by Jim Taylor.
I’ve been learning a new word — “emergent.” One of my dictionaries doesn’t include the word at all. The others describing something that arises, comes to attention. The root, of course, is the verb “emerge.”
Author Nancy Ellen Abrams uses the word to mean a reality that emerges from, but is quite different from, something else.
She uses the analogy of an ant hill. I prefer a termite mound — something I happen to know more about.
Your average termite, you see, is a stupid creature. It’s a whitish grub. It has only rudimentary senses; it can’t really see where it is going. It can do only two things — crawl and chew.
But put a number of termites together and they will immediately start to build a home for themselves.
The mound that emerges is astonishingly complex. Really big termite mounds can stand 17 feet tall, and go 8 feet underground. Although a mound feels rock solid, it’s actually an interlocking mass of rigid bubbles.
With up to two million termites in a mound, the mound must be engineered to exhaust all that stale air. So it incorporates its own air conditioning system. When the sun heats one side of the mound, hot air rises through a complex network of internal channels, which in turn draws in cooler air in from the far side of the mound.
The solar-powered heat pump circulates air through the entire mound, keeping the queen, her progeny, and her workers at just the right temperature.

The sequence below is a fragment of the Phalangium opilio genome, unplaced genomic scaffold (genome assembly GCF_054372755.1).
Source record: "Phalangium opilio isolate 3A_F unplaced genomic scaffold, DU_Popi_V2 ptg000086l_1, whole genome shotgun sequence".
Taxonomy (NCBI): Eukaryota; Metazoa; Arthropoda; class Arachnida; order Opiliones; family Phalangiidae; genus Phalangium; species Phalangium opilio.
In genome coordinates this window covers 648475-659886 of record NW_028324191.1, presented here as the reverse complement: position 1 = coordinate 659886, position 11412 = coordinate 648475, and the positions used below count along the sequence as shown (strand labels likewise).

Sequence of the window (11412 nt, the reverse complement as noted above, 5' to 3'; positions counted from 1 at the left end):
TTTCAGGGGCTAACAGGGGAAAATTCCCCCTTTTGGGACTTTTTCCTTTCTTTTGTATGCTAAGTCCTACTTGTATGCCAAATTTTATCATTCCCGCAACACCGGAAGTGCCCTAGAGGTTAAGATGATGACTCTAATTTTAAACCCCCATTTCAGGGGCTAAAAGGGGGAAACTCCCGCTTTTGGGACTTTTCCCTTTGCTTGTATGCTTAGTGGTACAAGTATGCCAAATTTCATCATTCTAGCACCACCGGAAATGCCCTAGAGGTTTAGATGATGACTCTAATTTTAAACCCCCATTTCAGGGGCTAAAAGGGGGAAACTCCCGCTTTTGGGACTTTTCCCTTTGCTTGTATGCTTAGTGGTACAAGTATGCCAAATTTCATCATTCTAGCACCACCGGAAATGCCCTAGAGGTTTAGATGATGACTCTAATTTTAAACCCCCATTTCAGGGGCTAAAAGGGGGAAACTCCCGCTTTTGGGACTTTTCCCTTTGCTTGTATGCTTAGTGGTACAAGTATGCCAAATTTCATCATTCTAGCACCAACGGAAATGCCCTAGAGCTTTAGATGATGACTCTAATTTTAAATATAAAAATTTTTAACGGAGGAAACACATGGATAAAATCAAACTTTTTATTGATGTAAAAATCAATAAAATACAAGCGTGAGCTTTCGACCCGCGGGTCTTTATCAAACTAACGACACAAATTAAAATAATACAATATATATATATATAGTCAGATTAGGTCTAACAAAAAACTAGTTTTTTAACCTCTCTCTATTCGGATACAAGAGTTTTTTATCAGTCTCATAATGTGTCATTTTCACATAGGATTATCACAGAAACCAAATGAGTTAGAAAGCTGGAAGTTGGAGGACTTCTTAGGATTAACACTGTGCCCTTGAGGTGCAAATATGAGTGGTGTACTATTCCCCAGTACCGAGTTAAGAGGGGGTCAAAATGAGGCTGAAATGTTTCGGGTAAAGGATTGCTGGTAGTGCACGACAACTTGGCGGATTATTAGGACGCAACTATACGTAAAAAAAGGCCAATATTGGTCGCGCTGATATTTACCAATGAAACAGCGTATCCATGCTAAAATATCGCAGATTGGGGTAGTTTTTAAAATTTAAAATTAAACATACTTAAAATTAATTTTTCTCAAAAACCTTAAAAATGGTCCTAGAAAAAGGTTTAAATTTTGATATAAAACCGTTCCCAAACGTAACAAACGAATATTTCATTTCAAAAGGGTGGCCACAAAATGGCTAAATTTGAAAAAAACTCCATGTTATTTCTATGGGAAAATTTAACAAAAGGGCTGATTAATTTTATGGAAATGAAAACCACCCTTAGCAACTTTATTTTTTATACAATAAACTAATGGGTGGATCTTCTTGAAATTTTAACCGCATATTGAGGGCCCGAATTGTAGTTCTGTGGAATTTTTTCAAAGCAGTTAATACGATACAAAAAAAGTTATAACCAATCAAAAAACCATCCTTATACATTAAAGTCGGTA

And the termites do this with no direction. No blueprints. No planning.
No one termite – especially not even the queen, who is little more than a living ovary — has the intelligence to direct this construction. None of the termites knew what they were doing when they created it. But it is unquestionably real.
Abrams calls this an “emergent” phenomenon. It derives from the collective activity of those termites. But it is not them. It is more than them.
I read her reasoning, and I think “emergent” might apply to much more than termite mounds.
A corporation, for example. A multi-national corporation is more than any of its individuals, whether staff or management.
In the past, I have derided corporations as economic fictions, figments of our imagination. Abrams helps me see that they are not. Like a termite mound, they are a reality that emerges from certain kinds of collective human activities.
Of course, the same could be said of many other organizations.
Charities, for example. Service clubs. Protest movements. Political parties.
Sportswriters natter (endlessly) about team spirit. A team may have individual superstars. But when a team rides a winning streak, the whole transcends its individual members. When it happens, team spirit is real. It can’t be rationalized away as socio-psychological jargon.
How about churches? Rather than creations of a supernatural deity, they are an emergent reality, a phenomenon that arises out of, and surpasses, human activities.
In her book, A God That Could Be Real, Abrams argues that even God can be seen as an emergent reality. A reality that transcends us humans.
Neither a figment of wishful thinking nor a physical being, but a reality nevertheless. And just as real as a termite mound.
Copyright © 2017 by Jim Taylor. Non-profit use in congregations and study groups, and links from other blogs, welcomed; all other rights reserved.
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